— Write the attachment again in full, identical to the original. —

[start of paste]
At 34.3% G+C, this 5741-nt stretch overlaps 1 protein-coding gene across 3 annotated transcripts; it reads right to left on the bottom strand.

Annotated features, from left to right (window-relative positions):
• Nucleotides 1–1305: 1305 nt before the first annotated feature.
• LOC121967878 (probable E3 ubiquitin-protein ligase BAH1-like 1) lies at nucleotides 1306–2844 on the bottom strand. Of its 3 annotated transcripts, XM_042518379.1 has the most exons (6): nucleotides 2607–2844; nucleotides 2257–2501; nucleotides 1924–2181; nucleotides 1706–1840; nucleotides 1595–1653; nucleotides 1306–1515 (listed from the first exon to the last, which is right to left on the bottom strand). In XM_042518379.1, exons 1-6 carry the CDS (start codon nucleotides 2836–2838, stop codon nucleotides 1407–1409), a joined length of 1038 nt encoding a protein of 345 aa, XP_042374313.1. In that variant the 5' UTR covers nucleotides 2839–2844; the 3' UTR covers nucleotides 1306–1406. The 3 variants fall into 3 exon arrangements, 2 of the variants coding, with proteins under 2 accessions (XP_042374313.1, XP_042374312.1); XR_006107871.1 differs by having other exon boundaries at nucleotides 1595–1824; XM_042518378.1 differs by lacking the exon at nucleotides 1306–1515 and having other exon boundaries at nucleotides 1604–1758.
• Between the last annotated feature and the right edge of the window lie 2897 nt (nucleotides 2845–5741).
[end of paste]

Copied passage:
At 34.3% G+C, this 5741-nt stretch overlaps 1 protein-coding gene across 3 annotated transcripts; it reads right to left on the bottom strand.

Annotated features, from left to right (window-relative positions):
• Nucleotides 1–1305: 1305 nt before the first annotated feature.
• LOC121967878 (probable E3 ubiquitin-protein ligase BAH1-like 1) lies at nucleotides 1306–2844 on the bottom strand. Of its 3 annotated transcripts, XM_042518379.1 has the most exons (6): nucleotides 2607–2844; nucleotides 2257–2501; nucleotides 1924–2181; nucleotides 1706–1840; nucleotides 1595–1653; nucleotides 1306–1515 (listed from the first exon to the last, which is right to left on the bottom strand). In XM_042518379.1, exons 1-6 carry the CDS (start codon nucleotides 2836–2838, stop codon nucleotides 1407–1409), a joined length of 1038 nt encoding a protein of 345 aa, XP_042374313.1. In that variant the 5' UTR covers nucleotides 2839–2844; the 3' UTR covers nucleotides 1306–1406. The 3 variants fall into 3 exon arrangements, 2 of the variants coding, with proteins under 2 accessions (XP_042374313.1, XP_042374312.1); XR_006107871.1 differs by having other exon boundaries at nucleotides 1595–1824; XM_042518378.1 differs by lacking the exon at nucleotides 1306–1515 and having other exon boundaries at nucleotides 1604–1758.
• Between the last annotated feature and the right edge of the window lie 2897 nt (nucleotides 2845–5741).